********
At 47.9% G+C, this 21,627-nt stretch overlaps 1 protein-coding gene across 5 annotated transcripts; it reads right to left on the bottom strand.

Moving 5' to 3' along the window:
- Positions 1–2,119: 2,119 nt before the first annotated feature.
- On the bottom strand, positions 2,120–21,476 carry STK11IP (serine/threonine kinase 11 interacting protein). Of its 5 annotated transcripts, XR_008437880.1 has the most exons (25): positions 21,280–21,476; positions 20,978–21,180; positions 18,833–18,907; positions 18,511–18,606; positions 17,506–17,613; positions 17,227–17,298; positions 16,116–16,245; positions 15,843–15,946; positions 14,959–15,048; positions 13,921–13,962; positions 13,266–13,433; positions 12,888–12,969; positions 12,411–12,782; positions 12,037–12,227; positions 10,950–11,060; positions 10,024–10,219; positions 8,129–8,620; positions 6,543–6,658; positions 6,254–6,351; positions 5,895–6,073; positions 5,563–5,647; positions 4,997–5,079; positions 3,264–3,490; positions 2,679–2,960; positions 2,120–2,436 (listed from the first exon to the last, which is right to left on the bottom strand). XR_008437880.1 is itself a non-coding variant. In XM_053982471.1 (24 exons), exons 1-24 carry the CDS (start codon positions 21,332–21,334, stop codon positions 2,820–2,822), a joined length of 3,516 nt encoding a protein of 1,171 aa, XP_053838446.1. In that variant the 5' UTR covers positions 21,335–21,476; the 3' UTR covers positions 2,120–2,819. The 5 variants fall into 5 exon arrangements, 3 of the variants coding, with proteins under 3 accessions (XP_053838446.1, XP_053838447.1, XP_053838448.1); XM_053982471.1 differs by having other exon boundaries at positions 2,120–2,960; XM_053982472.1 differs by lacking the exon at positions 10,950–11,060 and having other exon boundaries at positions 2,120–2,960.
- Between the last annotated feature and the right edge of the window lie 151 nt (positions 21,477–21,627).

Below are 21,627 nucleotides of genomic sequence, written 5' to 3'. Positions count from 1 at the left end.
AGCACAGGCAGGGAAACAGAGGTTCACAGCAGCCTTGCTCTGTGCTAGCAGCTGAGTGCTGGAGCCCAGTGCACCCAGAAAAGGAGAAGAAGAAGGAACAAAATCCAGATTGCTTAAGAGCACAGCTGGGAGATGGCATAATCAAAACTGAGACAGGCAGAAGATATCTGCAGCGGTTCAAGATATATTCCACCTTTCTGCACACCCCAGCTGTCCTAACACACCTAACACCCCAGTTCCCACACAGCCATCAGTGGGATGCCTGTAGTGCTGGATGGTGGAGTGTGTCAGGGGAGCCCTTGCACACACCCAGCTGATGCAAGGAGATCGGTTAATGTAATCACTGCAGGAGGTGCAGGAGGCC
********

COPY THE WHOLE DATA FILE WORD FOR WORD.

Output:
At 47.9% G+C, this 21,627-nt stretch overlaps 1 protein-coding gene across 5 annotated transcripts; it reads right to left on the bottom strand.

Moving 5' to 3' along the window:
- Positions 1–2,119: 2,119 nt before the first annotated feature.
- On the bottom strand, positions 2,120–21,476 carry STK11IP (serine/threonine kinase 11 interacting protein). Of its 5 annotated transcripts, XR_008437880.1 has the most exons (25): positions 21,280–21,476; positions 20,978–21,180; positions 18,833–18,907; positions 18,511–18,606; positions 17,506–17,613; positions 17,227–17,298; positions 16,116–16,245; positions 15,843–15,946; positions 14,959–15,048; positions 13,921–13,962; positions 13,266–13,433; positions 12,888–12,969; positions 12,411–12,782; positions 12,037–12,227; positions 10,950–11,060; positions 10,024–10,219; positions 8,129–8,620; positions 6,543–6,658; positions 6,254–6,351; positions 5,895–6,073; positions 5,563–5,647; positions 4,997–5,079; positions 3,264–3,490; positions 2,679–2,960; positions 2,120–2,436 (listed from the first exon to the last, which is right to left on the bottom strand). XR_008437880.1 is itself a non-coding variant. In XM_053982471.1 (24 exons), exons 1-24 carry the CDS (start codon positions 21,332–21,334, stop codon positions 2,820–2,822), a joined length of 3,516 nt encoding a protein of 1,171 aa, XP_053838446.1. In that variant the 5' UTR covers positions 21,335–21,476; the 3' UTR covers positions 2,120–2,819. The 5 variants fall into 5 exon arrangements, 3 of the variants coding, with proteins under 3 accessions (XP_053838446.1, XP_053838447.1, XP_053838448.1); XM_053982471.1 differs by having other exon boundaries at positions 2,120–2,960; XM_053982472.1 differs by lacking the exon at positions 10,950–11,060 and having other exon boundaries at positions 2,120–2,960.
- Between the last annotated feature and the right edge of the window lie 151 nt (positions 21,477–21,627).

Below are 21,627 nucleotides of genomic sequence, written 5' to 3'. Positions count from 1 at the left end.
AGCACAGGCAGGGAAACAGAGGTTCACAGCAGCCTTGCTCTGTGCTAGCAGCTGAGTGCTGGAGCCCAGTGCACCCAGAAAAGGAGAAGAAGAAGGAACAAAATCCAGATTGCTTAAGAGCACAGCTGGGAGATGGCATAATCAAAACTGAGACAGGCAGAAGATATCTGCAGCGGTTCAAGATATATTCCACCTTTCTGCACACCCCAGCTGTCCTAACACACCTAACACCCCAGTTCCCACACAGCCATCAGTGGGATGCCTGTAGTGCTGGATGGTGGAGTGTGTCAGGGGAGCCCTTGCACACACCCAGCTGATGCAAGGAGATCGGTTAATGTAATCACTGCAGGAGGTGCAGGAGGCC